The Republicans running the North Carolina state legislature are currently holding a special session for the purpose of ramming through major changes to state government. They kept plans to hold the special session secret, announcing it just as another special session on disaster relief was ending. They had also kept secret the purpose of the session until the new bills were introduced. The goal, it turns out, is to cut the authority of the next governor, Democrat Roy Cooper, who will take office January 7. (Cooper is currently the state's attorney general.)
Republican will still hold a veto-proof majority in the legislature next year, so there's no obvious need for the rush or the secrecy. But they were apparently afraid that if they waited, allowing time for public discussion and debate, opposition would have time to develop to what they're trying to do.
One provision would combine the state ethics board with the state elections board, which is odd. It would also require that combined board and all county election boards to be balanced by party. Bipartisan election boards aren't bad in themselves, but the legislature didn't feel the change was needed under the current governor, Pat McCrory, a Republican. The state elections board is currently divided 3-2 in favor of Republicans and the county boards are all 2-1 Republican.
(Update 2017 Feb 2: One more obnoxious feature is that the chairmanship of the state ethics/elections board with bounces back and forth between the parties which sounds fair until you realize that the Republican Party is to head the board in even-numbered years, which is when almost all elections of consequence take place in the state.)
In addition, the legislature plans a change that will prevent over a thousand of McCrory's political appointees from being replaced by Coper. Here's the background:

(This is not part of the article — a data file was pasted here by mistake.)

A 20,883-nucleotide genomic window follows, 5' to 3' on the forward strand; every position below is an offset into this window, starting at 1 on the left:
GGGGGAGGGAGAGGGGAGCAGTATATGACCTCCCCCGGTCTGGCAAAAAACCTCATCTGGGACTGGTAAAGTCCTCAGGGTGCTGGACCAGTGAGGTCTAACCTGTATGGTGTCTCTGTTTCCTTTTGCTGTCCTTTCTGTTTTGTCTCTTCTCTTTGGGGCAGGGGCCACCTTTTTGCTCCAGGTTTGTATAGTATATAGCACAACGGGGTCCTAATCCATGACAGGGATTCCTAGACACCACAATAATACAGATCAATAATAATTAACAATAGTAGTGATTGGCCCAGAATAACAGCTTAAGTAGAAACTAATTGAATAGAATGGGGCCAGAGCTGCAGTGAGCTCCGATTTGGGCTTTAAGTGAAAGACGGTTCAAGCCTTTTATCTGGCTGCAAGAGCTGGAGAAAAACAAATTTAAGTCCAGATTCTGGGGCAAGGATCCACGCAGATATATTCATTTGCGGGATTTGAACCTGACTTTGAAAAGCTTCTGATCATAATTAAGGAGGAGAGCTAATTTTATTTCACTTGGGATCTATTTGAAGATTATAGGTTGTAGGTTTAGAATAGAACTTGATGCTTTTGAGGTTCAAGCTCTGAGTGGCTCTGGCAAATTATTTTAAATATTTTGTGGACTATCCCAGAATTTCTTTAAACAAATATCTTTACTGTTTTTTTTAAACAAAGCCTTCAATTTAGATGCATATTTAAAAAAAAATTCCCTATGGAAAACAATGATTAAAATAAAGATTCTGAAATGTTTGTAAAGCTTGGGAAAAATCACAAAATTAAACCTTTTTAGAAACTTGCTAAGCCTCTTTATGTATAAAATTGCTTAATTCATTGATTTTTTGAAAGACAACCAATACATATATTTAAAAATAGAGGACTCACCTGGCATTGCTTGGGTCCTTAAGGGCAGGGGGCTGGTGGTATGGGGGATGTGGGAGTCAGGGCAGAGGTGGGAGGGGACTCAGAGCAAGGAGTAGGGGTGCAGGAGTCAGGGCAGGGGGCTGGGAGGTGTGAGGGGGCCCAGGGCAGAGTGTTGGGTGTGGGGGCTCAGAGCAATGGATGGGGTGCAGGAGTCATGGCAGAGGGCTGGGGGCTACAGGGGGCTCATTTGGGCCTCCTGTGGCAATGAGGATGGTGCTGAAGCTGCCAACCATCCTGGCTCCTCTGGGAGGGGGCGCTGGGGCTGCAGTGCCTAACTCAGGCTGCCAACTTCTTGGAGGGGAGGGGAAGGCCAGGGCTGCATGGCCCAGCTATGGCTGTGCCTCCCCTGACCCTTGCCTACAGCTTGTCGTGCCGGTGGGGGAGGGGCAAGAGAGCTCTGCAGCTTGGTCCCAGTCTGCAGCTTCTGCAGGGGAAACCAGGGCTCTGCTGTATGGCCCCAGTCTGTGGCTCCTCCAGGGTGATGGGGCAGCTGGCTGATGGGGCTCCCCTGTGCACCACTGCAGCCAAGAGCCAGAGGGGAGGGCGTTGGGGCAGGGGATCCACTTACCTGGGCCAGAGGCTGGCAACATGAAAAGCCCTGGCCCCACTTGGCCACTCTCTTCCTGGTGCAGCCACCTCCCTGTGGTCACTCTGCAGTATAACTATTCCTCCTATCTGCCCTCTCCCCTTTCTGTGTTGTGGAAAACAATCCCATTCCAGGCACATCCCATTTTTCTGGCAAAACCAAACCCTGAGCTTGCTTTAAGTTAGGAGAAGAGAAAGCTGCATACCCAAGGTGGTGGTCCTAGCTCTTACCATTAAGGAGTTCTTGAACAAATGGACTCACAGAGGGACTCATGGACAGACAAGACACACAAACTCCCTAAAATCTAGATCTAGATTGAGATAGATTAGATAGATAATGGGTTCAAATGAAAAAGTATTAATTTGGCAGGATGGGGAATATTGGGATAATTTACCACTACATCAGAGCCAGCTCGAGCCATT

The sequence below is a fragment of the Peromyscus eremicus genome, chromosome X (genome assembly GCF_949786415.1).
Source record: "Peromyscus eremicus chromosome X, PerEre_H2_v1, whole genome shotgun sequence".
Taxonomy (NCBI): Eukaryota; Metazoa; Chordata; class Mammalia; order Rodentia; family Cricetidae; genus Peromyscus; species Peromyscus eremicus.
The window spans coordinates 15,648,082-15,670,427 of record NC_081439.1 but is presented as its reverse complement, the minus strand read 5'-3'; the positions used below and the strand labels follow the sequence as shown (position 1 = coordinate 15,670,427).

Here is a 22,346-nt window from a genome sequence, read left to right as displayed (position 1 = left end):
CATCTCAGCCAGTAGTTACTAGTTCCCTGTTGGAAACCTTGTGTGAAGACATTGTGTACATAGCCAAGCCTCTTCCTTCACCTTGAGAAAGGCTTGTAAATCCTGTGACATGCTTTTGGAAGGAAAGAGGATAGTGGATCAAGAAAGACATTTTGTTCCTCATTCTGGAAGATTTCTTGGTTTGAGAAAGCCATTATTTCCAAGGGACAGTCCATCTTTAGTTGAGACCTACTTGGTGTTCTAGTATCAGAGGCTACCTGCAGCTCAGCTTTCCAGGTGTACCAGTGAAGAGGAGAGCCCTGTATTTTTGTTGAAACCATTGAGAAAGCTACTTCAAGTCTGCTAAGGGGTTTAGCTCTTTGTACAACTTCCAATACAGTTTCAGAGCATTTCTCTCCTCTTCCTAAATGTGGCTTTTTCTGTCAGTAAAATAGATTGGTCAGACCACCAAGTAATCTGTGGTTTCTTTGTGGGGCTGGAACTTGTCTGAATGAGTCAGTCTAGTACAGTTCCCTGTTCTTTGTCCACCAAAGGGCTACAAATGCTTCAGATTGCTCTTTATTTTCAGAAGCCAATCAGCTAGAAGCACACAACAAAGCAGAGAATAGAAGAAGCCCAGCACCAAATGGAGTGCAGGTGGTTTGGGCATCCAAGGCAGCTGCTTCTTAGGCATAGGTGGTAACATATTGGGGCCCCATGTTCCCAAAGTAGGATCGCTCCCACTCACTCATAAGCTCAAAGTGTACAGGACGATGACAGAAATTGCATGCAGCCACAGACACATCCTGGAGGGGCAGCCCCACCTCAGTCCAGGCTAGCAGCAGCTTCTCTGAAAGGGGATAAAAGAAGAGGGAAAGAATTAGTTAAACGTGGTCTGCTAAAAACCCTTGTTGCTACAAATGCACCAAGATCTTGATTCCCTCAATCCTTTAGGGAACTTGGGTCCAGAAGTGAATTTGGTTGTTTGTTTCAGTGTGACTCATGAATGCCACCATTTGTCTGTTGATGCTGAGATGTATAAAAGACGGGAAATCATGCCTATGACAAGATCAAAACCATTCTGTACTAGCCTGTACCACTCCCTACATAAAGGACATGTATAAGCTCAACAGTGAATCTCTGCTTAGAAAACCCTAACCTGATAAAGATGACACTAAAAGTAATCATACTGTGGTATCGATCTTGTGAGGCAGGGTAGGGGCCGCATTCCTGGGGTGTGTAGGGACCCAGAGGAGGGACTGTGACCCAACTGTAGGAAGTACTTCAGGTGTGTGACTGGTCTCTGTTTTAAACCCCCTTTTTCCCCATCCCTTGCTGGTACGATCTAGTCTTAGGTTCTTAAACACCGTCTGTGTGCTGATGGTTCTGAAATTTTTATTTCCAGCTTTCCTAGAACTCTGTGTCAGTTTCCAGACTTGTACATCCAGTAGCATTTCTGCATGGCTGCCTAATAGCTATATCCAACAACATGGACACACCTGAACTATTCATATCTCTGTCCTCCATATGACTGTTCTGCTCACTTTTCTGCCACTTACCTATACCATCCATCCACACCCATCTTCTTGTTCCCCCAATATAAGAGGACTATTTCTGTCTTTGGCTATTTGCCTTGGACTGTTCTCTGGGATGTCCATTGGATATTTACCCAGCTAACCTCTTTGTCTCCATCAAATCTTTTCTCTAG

Some jobs in the state government of North Carolina are exempt from civil service protections, meaning the governor is free to fill the positions with political employees at will. When the last governor, Democrat Bev Purdue, was in office, up to 400 people could fall into this so-called "exempt" category. But when Republican Pat McCrory succeeded her as governor, the Republican legislature expanded the number to 1500. Now the legislature is trying to reduce it to just 300, preventing Roy Cooper from replacing the remainder of McCrory's political appointees.
Republicans are defending their actions by saying Democrats did partisan stuff in the past, and that's true, but it doesn't make it right. I complained about Democratic Governor Jim Hunt's efforts to politicize state jobs as well.
Next year we'll have a Democratic governor willing to work with a Republican legislature. That would be a good time to try to come up with some changes both sides can agree to with open public debate. This legislature does too much with rushed special sessions. (That's also how they passed the ridiculous "bathroom bill" that even doesn't do what they intended it to and cost the state jobs and respect.)